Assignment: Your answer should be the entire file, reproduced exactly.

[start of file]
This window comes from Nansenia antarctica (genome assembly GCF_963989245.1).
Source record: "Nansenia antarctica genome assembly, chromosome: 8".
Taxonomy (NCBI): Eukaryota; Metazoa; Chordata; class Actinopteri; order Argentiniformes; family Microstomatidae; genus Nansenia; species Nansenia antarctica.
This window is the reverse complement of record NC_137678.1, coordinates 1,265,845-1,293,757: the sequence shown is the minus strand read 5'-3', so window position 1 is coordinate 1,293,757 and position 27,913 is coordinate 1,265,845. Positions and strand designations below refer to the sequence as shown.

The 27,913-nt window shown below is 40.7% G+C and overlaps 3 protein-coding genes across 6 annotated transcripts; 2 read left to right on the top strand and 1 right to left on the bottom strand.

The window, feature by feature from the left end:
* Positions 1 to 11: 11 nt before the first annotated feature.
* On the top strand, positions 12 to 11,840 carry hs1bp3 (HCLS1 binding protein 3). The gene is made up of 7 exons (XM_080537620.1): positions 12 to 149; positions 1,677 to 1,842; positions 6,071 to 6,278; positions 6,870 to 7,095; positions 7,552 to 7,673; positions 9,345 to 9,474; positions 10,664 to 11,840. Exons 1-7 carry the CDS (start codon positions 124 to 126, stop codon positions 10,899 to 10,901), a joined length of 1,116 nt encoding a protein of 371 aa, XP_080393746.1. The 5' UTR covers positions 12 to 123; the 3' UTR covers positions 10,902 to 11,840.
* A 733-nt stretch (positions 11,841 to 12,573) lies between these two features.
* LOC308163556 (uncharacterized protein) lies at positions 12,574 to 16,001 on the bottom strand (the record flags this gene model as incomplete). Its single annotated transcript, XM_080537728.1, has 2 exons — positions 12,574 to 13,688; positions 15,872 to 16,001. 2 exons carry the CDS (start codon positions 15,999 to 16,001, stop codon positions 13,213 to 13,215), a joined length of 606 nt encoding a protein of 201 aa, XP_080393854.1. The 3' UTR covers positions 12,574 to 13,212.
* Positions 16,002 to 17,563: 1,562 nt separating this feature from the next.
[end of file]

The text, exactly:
This window comes from Nansenia antarctica (genome assembly GCF_963989245.1).
Source record: "Nansenia antarctica genome assembly, chromosome: 8".
Taxonomy (NCBI): Eukaryota; Metazoa; Chordata; class Actinopteri; order Argentiniformes; family Microstomatidae; genus Nansenia; species Nansenia antarctica.
This window is the reverse complement of record NC_137678.1, coordinates 1,265,845-1,293,757: the sequence shown is the minus strand read 5'-3', so window position 1 is coordinate 1,293,757 and position 27,913 is coordinate 1,265,845. Positions and strand designations below refer to the sequence as shown.

The 27,913-nt window shown below is 40.7% G+C and overlaps 3 protein-coding genes across 6 annotated transcripts; 2 read left to right on the top strand and 1 right to left on the bottom strand.

The window, feature by feature from the left end:
* Positions 1 to 11: 11 nt before the first annotated feature.
* On the top strand, positions 12 to 11,840 carry hs1bp3 (HCLS1 binding protein 3). The gene is made up of 7 exons (XM_080537620.1): positions 12 to 149; positions 1,677 to 1,842; positions 6,071 to 6,278; positions 6,870 to 7,095; positions 7,552 to 7,673; positions 9,345 to 9,474; positions 10,664 to 11,840. Exons 1-7 carry the CDS (start codon positions 124 to 126, stop codon positions 10,899 to 10,901), a joined length of 1,116 nt encoding a protein of 371 aa, XP_080393746.1. The 5' UTR covers positions 12 to 123; the 3' UTR covers positions 10,902 to 11,840.
* A 733-nt stretch (positions 11,841 to 12,573) lies between these two features.
* LOC308163556 (uncharacterized protein) lies at positions 12,574 to 16,001 on the bottom strand (the record flags this gene model as incomplete). Its single annotated transcript, XM_080537728.1, has 2 exons — positions 12,574 to 13,688; positions 15,872 to 16,001. 2 exons carry the CDS (start codon positions 15,999 to 16,001, stop codon positions 13,213 to 13,215), a joined length of 606 nt encoding a protein of 201 aa, XP_080393854.1. The 3' UTR covers positions 12,574 to 13,212.
* Positions 16,002 to 17,563: 1,562 nt separating this feature from the next.